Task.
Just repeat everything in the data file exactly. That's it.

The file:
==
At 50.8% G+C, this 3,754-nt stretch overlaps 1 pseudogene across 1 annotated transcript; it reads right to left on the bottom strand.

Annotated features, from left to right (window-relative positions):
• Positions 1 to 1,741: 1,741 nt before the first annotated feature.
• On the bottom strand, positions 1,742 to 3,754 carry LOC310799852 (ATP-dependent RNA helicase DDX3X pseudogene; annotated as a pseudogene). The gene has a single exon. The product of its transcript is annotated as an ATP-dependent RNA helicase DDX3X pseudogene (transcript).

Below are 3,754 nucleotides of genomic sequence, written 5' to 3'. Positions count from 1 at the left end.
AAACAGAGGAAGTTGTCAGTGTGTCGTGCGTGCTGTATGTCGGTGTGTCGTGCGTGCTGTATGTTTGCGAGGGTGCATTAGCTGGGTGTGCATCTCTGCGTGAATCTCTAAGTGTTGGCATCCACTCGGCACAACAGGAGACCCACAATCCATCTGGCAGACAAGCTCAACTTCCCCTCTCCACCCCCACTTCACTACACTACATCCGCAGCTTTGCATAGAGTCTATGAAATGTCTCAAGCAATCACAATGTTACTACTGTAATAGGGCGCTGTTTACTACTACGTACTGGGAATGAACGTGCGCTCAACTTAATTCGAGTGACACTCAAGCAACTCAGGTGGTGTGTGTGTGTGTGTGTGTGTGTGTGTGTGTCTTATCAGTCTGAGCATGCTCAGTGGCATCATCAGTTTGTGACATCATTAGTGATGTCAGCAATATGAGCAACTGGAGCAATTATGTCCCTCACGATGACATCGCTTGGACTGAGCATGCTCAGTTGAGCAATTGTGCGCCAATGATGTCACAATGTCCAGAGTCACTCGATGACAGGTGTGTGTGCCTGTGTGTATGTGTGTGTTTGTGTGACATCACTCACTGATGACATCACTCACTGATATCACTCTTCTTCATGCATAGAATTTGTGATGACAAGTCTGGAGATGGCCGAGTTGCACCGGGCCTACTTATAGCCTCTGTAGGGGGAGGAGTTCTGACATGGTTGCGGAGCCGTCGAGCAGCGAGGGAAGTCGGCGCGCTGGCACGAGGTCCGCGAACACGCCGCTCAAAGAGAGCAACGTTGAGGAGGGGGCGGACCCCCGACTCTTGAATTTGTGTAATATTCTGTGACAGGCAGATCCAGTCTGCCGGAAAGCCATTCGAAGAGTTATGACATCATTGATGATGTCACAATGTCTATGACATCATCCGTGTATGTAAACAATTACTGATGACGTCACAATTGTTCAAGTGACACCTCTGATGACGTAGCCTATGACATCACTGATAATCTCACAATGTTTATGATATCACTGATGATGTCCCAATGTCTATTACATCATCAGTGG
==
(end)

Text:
At 50.8% G+C, this 3,754-nt stretch overlaps 1 pseudogene across 1 annotated transcript; it reads right to left on the bottom strand.

Annotated features, from left to right (window-relative positions):
• Positions 1 to 1,741: 1,741 nt before the first annotated feature.
• On the bottom strand, positions 1,742 to 3,754 carry LOC310799852 (ATP-dependent RNA helicase DDX3X pseudogene; annotated as a pseudogene). The gene has a single exon. The product of its transcript is annotated as an ATP-dependent RNA helicase DDX3X pseudogene (transcript).

Below are 3,754 nucleotides of genomic sequence, written 5' to 3'. Positions count from 1 at the left end.
AAACAGAGGAAGTTGTCAGTGTGTCGTGCGTGCTGTATGTCGGTGTGTCGTGCGTGCTGTATGTTTGCGAGGGTGCATTAGCTGGGTGTGCATCTCTGCGTGAATCTCTAAGTGTTGGCATCCACTCGGCACAACAGGAGACCCACAATCCATCTGGCAGACAAGCTCAACTTCCCCTCTCCACCCCCACTTCACTACACTACATCCGCAGCTTTGCATAGAGTCTATGAAATGTCTCAAGCAATCACAATGTTACTACTGTAATAGGGCGCTGTTTACTACTACGTACTGGGAATGAACGTGCGCTCAACTTAATTCGAGTGACACTCAAGCAACTCAGGTGGTGTGTGTGTGTGTGTGTGTGTGTGTGTGTGTCTTATCAGTCTGAGCATGCTCAGTGGCATCATCAGTTTGTGACATCATTAGTGATGTCAGCAATATGAGCAACTGGAGCAATTATGTCCCTCACGATGACATCGCTTGGACTGAGCATGCTCAGTTGAGCAATTGTGCGCCAATGATGTCACAATGTCCAGAGTCACTCGATGACAGGTGTGTGTGCCTGTGTGTATGTGTGTGTTTGTGTGACATCACTCACTGATGACATCACTCACTGATATCACTCTTCTTCATGCATAGAATTTGTGATGACAAGTCTGGAGATGGCCGAGTTGCACCGGGCCTACTTATAGCCTCTGTAGGGGGAGGAGTTCTGACATGGTTGCGGAGCCGTCGAGCAGCGAGGGAAGTCGGCGCGCTGGCACGAGGTCCGCGAACACGCCGCTCAAAGAGAGCAACGTTGAGGAGGGGGCGGACCCCCGACTCTTGAATTTGTGTAATATTCTGTGACAGGCAGATCCAGTCTGCCGGAAAGCCATTCGAAGAGTTATGACATCATTGATGATGTCACAATGTCTATGACATCATCCGTGTATGTAAACAATTACTGATGACGTCACAATTGTTCAAGTGACACCTCTGATGACGTAGCCTATGACATCACTGATAATCTCACAATGTTTATGATATCACTGATGATGTCCCAATGTCTATTACATCATCAGTGG